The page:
Monday, December 21, 2015

The Pleasures of Reading, Viewing, and Listening in 2015, pt. 18: Brit Mandelo

The Pleasures of Reading, Viewing, and Listening in 2015
by Brit Mandelo

The biggest thing for me, this past year, was teaching a seminar for Honors student at the University of Louisville in Queer Speculative Fiction. So, I did quite a lot of re-reading of texts with the intention of teaching them to some fresh young faces. We read theory and short fiction, but also several novels, including: The Left Hand of Darkness by Ursula K. Le Guin (1969), The Female Man by Joanna Russ (1975), selections from Octavia Butler's Xenogesis, Angels in America by Tony Kushner (1993), Fight Club by Chuck Palahniuk (1996), The Drowning Girl: A Memoir by Caitlin R. Kiernan (2012), some stories from my own Beyond Binary (2012), Rhapsody: Notes on Strange Fictions by Hal Duncan (2013), and Queer Theories by Donald Hall (2003).

All of these are books I've read over and over again, but doing so with an eye to connecting them to the larger concepts of genre and politics in a classroom was immensely fun. I had a particularly enjoyable time watching students process the different approaches to similar issues taken by Le Guin and Russ; the juxtapositions between Angels in America and Fight Club were also productive. And of course, I read all of their papers and research and thoughts on the texts—almost more rewarding, truly.

Otherwise, though, in my own time I read more young adult fiction than usual. I think this might have something to do with several friends and associates having books come out, but also, I took a distinct pleasure in the freshness and often-positive approach to interpersonal issues, loss, and desire that books written with a younger group of folks in mind tended to have. Because You'll Never Meet Me by Leah Thomas had a lot to offer—the epistolary style worked well for it. (And, bonus, if you were a fan of Pacific Rim and the characters of Newton Geiszler and Hermann Gottleib… Well. You'll see certain delightful similarities.) I also enjoyed Christopher Barzak's rust-belt magic realism and queer coming of age in Wonders of the Invisible World. Leah Bobet, too, knocked it out of the park with Inheritance of Ashes—that was one of my favorite books of the year, hands-down, for how it treats relationships. Plus, it has a really delightful plot and approach to the magic/science question.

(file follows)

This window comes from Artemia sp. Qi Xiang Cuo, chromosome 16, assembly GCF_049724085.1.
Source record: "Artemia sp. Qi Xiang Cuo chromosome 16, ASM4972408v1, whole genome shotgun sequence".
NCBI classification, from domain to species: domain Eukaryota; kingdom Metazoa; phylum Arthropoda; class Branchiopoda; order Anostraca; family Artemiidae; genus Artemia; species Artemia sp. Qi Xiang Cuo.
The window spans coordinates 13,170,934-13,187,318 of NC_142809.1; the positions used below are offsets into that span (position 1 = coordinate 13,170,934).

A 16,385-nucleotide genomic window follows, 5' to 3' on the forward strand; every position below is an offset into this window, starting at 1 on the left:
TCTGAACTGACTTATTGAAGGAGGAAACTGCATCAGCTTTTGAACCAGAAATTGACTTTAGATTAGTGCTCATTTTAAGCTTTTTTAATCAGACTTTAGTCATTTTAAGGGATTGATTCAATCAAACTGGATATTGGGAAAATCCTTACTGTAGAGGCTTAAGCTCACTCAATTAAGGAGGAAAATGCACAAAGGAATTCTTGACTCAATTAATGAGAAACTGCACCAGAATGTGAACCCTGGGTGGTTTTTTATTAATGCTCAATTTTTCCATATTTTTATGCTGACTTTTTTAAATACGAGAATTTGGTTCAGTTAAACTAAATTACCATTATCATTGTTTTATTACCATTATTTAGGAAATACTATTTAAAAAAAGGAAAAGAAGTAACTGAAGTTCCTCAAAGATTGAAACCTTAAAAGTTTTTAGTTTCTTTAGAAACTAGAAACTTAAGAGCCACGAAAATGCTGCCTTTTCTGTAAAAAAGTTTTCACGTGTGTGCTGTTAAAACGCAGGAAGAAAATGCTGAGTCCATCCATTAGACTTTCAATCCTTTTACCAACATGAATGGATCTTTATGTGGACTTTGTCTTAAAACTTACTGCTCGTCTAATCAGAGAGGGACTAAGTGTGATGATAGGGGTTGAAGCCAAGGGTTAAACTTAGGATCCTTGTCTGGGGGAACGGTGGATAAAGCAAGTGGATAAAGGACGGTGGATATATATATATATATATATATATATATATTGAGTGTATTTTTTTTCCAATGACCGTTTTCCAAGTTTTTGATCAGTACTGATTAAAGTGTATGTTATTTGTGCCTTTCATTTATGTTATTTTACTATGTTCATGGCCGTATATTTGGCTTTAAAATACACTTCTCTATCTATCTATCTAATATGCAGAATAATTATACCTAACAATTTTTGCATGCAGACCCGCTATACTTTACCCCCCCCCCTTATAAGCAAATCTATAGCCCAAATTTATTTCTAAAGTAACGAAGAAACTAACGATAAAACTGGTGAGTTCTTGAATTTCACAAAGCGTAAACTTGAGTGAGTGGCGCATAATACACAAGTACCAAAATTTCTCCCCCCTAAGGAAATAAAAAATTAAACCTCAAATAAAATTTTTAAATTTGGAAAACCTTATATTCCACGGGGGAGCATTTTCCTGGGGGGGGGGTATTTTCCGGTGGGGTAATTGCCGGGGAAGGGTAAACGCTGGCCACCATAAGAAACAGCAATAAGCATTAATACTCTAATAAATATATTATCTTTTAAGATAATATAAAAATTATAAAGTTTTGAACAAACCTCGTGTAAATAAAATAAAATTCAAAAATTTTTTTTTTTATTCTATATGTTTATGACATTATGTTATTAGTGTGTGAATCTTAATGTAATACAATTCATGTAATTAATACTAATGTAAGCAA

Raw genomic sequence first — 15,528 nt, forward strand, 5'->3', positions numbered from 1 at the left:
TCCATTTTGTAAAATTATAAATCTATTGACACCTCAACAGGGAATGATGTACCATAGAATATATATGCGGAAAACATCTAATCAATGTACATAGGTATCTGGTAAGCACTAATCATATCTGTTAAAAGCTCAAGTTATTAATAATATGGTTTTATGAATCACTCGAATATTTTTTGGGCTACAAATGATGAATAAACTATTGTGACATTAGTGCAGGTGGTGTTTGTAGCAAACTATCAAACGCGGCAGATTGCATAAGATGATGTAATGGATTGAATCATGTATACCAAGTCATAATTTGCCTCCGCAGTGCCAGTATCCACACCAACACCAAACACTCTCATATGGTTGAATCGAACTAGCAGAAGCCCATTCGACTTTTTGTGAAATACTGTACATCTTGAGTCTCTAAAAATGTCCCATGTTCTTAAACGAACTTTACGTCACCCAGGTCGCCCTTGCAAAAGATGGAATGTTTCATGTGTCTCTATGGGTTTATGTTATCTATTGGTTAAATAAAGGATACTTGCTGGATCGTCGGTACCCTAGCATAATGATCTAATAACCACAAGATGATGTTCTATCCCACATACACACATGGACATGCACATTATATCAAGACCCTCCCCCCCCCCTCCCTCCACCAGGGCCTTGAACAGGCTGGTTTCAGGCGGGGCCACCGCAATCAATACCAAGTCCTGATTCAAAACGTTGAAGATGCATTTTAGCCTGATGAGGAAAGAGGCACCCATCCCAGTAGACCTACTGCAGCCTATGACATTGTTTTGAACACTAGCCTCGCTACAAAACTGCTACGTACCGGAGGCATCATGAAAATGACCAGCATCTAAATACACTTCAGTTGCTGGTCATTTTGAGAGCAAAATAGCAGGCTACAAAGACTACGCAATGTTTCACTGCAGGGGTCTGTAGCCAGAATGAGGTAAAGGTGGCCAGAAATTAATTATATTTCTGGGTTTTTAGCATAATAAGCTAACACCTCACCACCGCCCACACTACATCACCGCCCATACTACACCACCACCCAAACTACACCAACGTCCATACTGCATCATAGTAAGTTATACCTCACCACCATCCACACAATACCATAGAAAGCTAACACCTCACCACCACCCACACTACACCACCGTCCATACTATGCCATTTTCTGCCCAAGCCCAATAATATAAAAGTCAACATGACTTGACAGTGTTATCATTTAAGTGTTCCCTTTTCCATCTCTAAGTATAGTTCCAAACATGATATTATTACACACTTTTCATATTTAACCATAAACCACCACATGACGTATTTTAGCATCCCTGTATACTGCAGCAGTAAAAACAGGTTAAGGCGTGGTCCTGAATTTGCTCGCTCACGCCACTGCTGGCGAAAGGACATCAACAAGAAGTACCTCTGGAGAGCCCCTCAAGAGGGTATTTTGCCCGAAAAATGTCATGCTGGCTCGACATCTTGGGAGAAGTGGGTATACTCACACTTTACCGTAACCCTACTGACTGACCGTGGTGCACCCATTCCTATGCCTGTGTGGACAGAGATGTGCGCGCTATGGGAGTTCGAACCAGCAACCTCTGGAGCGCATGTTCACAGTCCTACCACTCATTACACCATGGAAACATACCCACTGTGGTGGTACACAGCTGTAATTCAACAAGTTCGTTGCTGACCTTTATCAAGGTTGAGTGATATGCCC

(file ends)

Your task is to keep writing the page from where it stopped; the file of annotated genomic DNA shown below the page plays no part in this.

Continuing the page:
Otherwise, I caught up on some short fiction recently. The new Best American Science Fiction and Fantasy series appears to be off to a strong start; I also read a few collections, like Kelly Link's Get in Trouble, that I very much enjoyed. I intend to get back into reading the short stuff more again, having finished teaching. That'll eat up a lot of a person's free hours, when they're also working a full-time position too like I have been.

As for other media, the conclusion of Hannibal—which I wrote about here last year—was everything I could have dreamt up. It is a tragic and awful love-song of the highest order, and the primary couples in the end are all queer, so: take that, network television. Beautiful and terrible, this show. I'm a bit sad to see it go, but the ending was exactly right. I also took a great and amount of—very different—pleasure in Mad Max: Fury Road, for its treatment of women and violence and relationships. Plus, it was the car-chase-desert-war-metalcore-thrash-fest movie of my best hopes. Sometimes, that's all I need.
Music was, to be honest, more of the same: still stuck on The Wonder Years and trying to piece together a path through to the other side. I saw them perform live in Chicago, and that was truly a pleasurable experience; moreso than the first time I saw them, last year in Cincinnati. I'm looking forward to the forthcoming Brand New album as well—but that'll be for next year.

Best wishes for all the readers and listeners and watchers out there: see you again next time.

Brit Mandelo  is a writer, critic, and editor. She has been a nominee for various awards in the past, including the Nebula, Lambda, and Hugo; her work has been published in magazines such as Clarkesworld,, Stone Telling, Apex, and Ideomancer. She has published two books, Beyond Binary: Genderqueer and Sexually Fluid Speculative Fiction (Lethe Press, 2012) and We Wuz Pushed: On Joanna Russ and Radical Truth-Telling (in Aqueduct's Conversation Pieces series).

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